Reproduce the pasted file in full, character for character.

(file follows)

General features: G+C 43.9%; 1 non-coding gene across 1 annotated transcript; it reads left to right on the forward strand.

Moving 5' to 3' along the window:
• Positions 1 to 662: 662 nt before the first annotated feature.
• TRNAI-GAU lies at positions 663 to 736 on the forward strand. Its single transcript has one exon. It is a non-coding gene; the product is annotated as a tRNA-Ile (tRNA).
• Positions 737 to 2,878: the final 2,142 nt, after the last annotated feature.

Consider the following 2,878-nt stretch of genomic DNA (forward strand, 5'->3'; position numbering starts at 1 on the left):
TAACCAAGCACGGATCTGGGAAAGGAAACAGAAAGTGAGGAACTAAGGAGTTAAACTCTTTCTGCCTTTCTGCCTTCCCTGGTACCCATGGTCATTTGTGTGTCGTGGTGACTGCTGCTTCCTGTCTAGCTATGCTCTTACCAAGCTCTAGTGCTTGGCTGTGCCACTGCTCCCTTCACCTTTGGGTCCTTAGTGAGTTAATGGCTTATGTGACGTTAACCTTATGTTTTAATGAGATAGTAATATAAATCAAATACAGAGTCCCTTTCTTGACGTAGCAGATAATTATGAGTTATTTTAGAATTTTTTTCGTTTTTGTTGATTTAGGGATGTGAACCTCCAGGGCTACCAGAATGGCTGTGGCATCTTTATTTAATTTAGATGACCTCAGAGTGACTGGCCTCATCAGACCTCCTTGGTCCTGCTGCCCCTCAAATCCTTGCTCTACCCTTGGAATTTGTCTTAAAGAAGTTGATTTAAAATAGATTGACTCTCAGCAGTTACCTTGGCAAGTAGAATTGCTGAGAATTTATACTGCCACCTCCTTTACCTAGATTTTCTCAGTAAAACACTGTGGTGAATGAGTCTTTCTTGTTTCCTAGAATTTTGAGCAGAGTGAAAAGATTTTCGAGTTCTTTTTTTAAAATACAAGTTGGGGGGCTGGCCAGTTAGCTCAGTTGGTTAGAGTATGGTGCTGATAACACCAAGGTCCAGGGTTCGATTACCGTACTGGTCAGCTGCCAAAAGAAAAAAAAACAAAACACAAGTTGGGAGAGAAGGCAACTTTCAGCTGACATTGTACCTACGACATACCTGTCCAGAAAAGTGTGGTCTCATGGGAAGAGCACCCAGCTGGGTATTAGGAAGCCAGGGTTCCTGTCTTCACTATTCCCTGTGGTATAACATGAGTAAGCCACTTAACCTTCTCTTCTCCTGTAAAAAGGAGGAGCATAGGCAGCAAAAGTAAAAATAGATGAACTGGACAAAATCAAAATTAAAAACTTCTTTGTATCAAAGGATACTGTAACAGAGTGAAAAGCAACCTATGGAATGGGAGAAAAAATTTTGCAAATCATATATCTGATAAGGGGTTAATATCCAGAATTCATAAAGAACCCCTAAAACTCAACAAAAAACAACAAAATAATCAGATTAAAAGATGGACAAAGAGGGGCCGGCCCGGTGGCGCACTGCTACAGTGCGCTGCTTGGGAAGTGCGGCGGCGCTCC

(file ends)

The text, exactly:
General features: G+C 43.9%; 1 non-coding gene across 1 annotated transcript; it reads left to right on the forward strand.

Moving 5' to 3' along the window:
• Positions 1 to 662: 662 nt before the first annotated feature.
• TRNAI-GAU lies at positions 663 to 736 on the forward strand. Its single transcript has one exon. It is a non-coding gene; the product is annotated as a tRNA-Ile (tRNA).
• Positions 737 to 2,878: the final 2,142 nt, after the last annotated feature.

Consider the following 2,878-nt stretch of genomic DNA (forward strand, 5'->3'; position numbering starts at 1 on the left):
TAACCAAGCACGGATCTGGGAAAGGAAACAGAAAGTGAGGAACTAAGGAGTTAAACTCTTTCTGCCTTTCTGCCTTCCCTGGTACCCATGGTCATTTGTGTGTCGTGGTGACTGCTGCTTCCTGTCTAGCTATGCTCTTACCAAGCTCTAGTGCTTGGCTGTGCCACTGCTCCCTTCACCTTTGGGTCCTTAGTGAGTTAATGGCTTATGTGACGTTAACCTTATGTTTTAATGAGATAGTAATATAAATCAAATACAGAGTCCCTTTCTTGACGTAGCAGATAATTATGAGTTATTTTAGAATTTTTTTCGTTTTTGTTGATTTAGGGATGTGAACCTCCAGGGCTACCAGAATGGCTGTGGCATCTTTATTTAATTTAGATGACCTCAGAGTGACTGGCCTCATCAGACCTCCTTGGTCCTGCTGCCCCTCAAATCCTTGCTCTACCCTTGGAATTTGTCTTAAAGAAGTTGATTTAAAATAGATTGACTCTCAGCAGTTACCTTGGCAAGTAGAATTGCTGAGAATTTATACTGCCACCTCCTTTACCTAGATTTTCTCAGTAAAACACTGTGGTGAATGAGTCTTTCTTGTTTCCTAGAATTTTGAGCAGAGTGAAAAGATTTTCGAGTTCTTTTTTTAAAATACAAGTTGGGGGGCTGGCCAGTTAGCTCAGTTGGTTAGAGTATGGTGCTGATAACACCAAGGTCCAGGGTTCGATTACCGTACTGGTCAGCTGCCAAAAGAAAAAAAAACAAAACACAAGTTGGGAGAGAAGGCAACTTTCAGCTGACATTGTACCTACGACATACCTGTCCAGAAAAGTGTGGTCTCATGGGAAGAGCACCCAGCTGGGTATTAGGAAGCCAGGGTTCCTGTCTTCACTATTCCCTGTGGTATAACATGAGTAAGCCACTTAACCTTCTCTTCTCCTGTAAAAAGGAGGAGCATAGGCAGCAAAAGTAAAAATAGATGAACTGGACAAAATCAAAATTAAAAACTTCTTTGTATCAAAGGATACTGTAACAGAGTGAAAAGCAACCTATGGAATGGGAGAAAAAATTTTGCAAATCATATATCTGATAAGGGGTTAATATCCAGAATTCATAAAGAACCCCTAAAACTCAACAAAAAACAACAAAATAATCAGATTAAAAGATGGACAAAGAGGGGCCGGCCCGGTGGCGCACTGCTACAGTGCGCTGCTTGGGAAGTGCGGCGGCGCTCC